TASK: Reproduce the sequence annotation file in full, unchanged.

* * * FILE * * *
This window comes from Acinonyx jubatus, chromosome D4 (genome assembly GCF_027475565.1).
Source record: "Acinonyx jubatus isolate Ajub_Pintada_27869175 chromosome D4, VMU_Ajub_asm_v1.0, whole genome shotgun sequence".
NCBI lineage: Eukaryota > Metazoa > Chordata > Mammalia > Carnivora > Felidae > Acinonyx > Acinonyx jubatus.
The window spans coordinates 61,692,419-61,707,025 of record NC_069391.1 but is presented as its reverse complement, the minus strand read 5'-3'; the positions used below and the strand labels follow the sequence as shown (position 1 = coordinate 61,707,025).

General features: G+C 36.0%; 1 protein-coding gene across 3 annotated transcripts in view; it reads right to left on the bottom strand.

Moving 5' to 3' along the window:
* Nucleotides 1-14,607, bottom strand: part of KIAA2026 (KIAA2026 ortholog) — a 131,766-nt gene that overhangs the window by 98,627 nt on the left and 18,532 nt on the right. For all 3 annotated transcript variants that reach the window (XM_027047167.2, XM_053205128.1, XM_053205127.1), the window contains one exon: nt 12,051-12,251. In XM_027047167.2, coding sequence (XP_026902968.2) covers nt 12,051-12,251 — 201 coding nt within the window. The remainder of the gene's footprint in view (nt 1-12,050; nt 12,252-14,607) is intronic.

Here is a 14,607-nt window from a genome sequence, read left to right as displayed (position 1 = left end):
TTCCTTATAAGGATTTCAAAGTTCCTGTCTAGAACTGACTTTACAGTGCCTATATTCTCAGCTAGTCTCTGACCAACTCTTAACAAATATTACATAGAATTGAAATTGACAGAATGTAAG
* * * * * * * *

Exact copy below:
This window comes from Acinonyx jubatus, chromosome D4 (genome assembly GCF_027475565.1).
Source record: "Acinonyx jubatus isolate Ajub_Pintada_27869175 chromosome D4, VMU_Ajub_asm_v1.0, whole genome shotgun sequence".
NCBI lineage: Eukaryota > Metazoa > Chordata > Mammalia > Carnivora > Felidae > Acinonyx > Acinonyx jubatus.
The window spans coordinates 61,692,419-61,707,025 of record NC_069391.1 but is presented as its reverse complement, the minus strand read 5'-3'; the positions used below and the strand labels follow the sequence as shown (position 1 = coordinate 61,707,025).

General features: G+C 36.0%; 1 protein-coding gene across 3 annotated transcripts in view; it reads right to left on the bottom strand.

Moving 5' to 3' along the window:
* Nucleotides 1-14,607, bottom strand: part of KIAA2026 (KIAA2026 ortholog) — a 131,766-nt gene that overhangs the window by 98,627 nt on the left and 18,532 nt on the right. For all 3 annotated transcript variants that reach the window (XM_027047167.2, XM_053205128.1, XM_053205127.1), the window contains one exon: nt 12,051-12,251. In XM_027047167.2, coding sequence (XP_026902968.2) covers nt 12,051-12,251 — 201 coding nt within the window. The remainder of the gene's footprint in view (nt 1-12,050; nt 12,252-14,607) is intronic.

Here is a 14,607-nt window from a genome sequence, read left to right as displayed (position 1 = left end):
TTCCTTATAAGGATTTCAAAGTTCCTGTCTAGAACTGACTTTACAGTGCCTATATTCTCAGCTAGTCTCTGACCAACTCTTAACAAATATTACATAGAATTGAAATTGACAGAATGTAAG